Picture this: you walk into a crime scene and the first thing you see is blood. It is all over the walls, the floor, and even the ceiling. Now any other person would probably not know the information that this evidence holds, but those that have studied blood, how it works, bloodstain patterns, and what they all mean, have an abundance of evidence to examine. Just from looking at the bloodstain patterns, they can discover many things about the crime and how it occurred.
There are five main categories of bloodstains: passive, impact spatter, transfer, other, and latent. Many of these categories also have sub-categories.
Passive stains are influenced by gravity. Passive stains include drips, splashes, flows, and pools. Drips, or drops, can show how far the blood fell from the source. Depending on the size and shape of the drip, the distance and angle the blood fell from can be determined. Also, if the suspect or victim moves throughout the crime scene and leaves a drip trail pattern, their movements can be established. Splashes come from blood dripping into blood. Splashes can lead to flows. Flows are created when accumulated blood flows from one area to another, being pulled by gravity. The flow direction shows movement from the blood source. If the flow is interrupted, this interruption can show the time that passed between the flow and its interruption. Pools can result from flows. A pool occurs when blood collects on a flat surface. If the blood source is on an absorbent surface, the blood will be absorbed and will spread out and create a larger pattern than the original pool.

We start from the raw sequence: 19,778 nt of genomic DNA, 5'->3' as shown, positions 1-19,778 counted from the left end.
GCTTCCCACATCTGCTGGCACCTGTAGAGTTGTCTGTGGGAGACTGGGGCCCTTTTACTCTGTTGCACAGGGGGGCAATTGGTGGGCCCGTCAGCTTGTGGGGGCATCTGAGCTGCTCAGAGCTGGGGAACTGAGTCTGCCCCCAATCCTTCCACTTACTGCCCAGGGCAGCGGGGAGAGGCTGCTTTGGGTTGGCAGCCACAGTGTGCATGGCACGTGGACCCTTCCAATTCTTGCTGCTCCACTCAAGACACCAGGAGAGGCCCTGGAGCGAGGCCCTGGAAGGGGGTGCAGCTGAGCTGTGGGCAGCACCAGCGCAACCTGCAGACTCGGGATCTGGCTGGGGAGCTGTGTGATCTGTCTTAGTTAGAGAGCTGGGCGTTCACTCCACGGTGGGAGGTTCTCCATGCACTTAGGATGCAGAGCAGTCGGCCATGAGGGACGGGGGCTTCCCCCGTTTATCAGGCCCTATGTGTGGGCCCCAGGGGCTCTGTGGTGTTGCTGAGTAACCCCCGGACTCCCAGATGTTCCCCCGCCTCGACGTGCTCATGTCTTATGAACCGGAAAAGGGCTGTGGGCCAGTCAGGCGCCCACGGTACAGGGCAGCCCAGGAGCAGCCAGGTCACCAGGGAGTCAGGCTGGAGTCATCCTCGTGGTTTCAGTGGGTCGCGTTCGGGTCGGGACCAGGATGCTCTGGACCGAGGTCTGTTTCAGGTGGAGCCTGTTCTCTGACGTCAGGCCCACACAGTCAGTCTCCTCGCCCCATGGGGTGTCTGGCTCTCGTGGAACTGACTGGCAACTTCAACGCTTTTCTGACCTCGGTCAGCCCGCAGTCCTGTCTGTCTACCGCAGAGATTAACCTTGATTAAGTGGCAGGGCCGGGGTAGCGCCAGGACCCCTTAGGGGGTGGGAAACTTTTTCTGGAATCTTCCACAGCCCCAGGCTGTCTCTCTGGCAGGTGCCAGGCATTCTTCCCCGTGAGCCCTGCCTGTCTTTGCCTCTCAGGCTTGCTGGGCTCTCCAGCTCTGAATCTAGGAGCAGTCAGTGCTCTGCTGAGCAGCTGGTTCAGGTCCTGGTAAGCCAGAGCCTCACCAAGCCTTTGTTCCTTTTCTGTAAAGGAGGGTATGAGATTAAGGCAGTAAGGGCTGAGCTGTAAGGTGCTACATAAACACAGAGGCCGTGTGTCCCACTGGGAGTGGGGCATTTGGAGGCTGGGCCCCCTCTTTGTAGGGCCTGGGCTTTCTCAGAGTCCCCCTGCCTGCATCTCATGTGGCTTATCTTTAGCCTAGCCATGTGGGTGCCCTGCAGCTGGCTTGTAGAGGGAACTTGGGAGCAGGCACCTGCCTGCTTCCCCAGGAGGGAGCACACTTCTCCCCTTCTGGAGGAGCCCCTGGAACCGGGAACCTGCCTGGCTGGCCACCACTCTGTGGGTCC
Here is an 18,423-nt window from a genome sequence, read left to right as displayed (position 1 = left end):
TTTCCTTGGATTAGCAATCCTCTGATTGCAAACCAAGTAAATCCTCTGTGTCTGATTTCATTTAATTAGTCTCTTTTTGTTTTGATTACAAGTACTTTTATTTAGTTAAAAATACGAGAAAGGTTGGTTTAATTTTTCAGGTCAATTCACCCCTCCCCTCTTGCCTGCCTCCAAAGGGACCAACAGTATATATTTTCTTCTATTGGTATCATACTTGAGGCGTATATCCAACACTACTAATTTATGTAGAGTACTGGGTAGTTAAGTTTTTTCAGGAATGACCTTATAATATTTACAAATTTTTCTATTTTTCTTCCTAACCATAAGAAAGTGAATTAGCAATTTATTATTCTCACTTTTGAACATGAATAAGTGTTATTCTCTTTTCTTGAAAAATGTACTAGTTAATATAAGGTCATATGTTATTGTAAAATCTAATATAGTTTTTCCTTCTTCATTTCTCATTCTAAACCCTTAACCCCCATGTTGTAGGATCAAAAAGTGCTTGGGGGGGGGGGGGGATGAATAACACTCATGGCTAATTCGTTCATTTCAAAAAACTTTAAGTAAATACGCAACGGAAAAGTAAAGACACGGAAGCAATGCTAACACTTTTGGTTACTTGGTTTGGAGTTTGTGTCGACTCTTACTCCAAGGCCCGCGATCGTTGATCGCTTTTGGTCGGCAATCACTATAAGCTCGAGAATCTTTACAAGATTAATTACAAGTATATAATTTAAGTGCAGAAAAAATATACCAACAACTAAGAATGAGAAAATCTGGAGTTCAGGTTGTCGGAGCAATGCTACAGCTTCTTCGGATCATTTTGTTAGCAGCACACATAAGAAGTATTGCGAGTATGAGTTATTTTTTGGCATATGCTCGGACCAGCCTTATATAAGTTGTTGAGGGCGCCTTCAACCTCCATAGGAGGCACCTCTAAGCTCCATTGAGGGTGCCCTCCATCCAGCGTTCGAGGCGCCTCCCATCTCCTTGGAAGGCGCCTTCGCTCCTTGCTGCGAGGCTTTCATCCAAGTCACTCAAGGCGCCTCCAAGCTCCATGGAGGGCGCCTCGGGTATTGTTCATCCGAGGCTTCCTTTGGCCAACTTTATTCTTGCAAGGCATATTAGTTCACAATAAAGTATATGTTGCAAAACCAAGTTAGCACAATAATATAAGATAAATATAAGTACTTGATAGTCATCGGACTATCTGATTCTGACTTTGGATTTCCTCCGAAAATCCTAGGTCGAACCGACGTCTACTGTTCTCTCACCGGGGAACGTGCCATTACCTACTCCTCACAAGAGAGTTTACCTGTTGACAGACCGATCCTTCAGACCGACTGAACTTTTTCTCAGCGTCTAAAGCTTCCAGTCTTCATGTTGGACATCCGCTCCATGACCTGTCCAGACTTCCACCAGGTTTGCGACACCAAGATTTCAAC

Impact spatter stains come from the impact between an object and the blood source. Impact spatter can be separated into three classifications, low-velocity, medium-velocity, and high-velocity spatter. Low-velocity is created by a force traveling at five feet per second or less and produces large blood drops with a diameter of four millimeters and up. These drops are usually from an open wound or a blood saturated object. Medium-velocity impact spatter comes from a force traveling five to twenty-five feet per second, producing drops one millimeter to four millimeters in diameter. Medium-force spatter can come from things like blunt force and stabbings. High-velocity is generated from a force traveling at one hundred feet per second, or faster, and result in drops being one millimeter or smaller in diameter. These spatters are seen with gunshots, explosions, and high speed collisions.
Wipes, swipes, and contact/pattern transfer stains are all in the transfer category. A wipe occurs when a clean object moves through blood. An example of a wipe would be the suspect trying to clean the blood up with a clean towel. A swipe is a result of a bloody object moves across a clean surface and transfers blood. An example of a swipe would be the suspect wiping their bloody knife onto their pants. A contact/pattern transfer stain occurs when a wet bloody object touches another...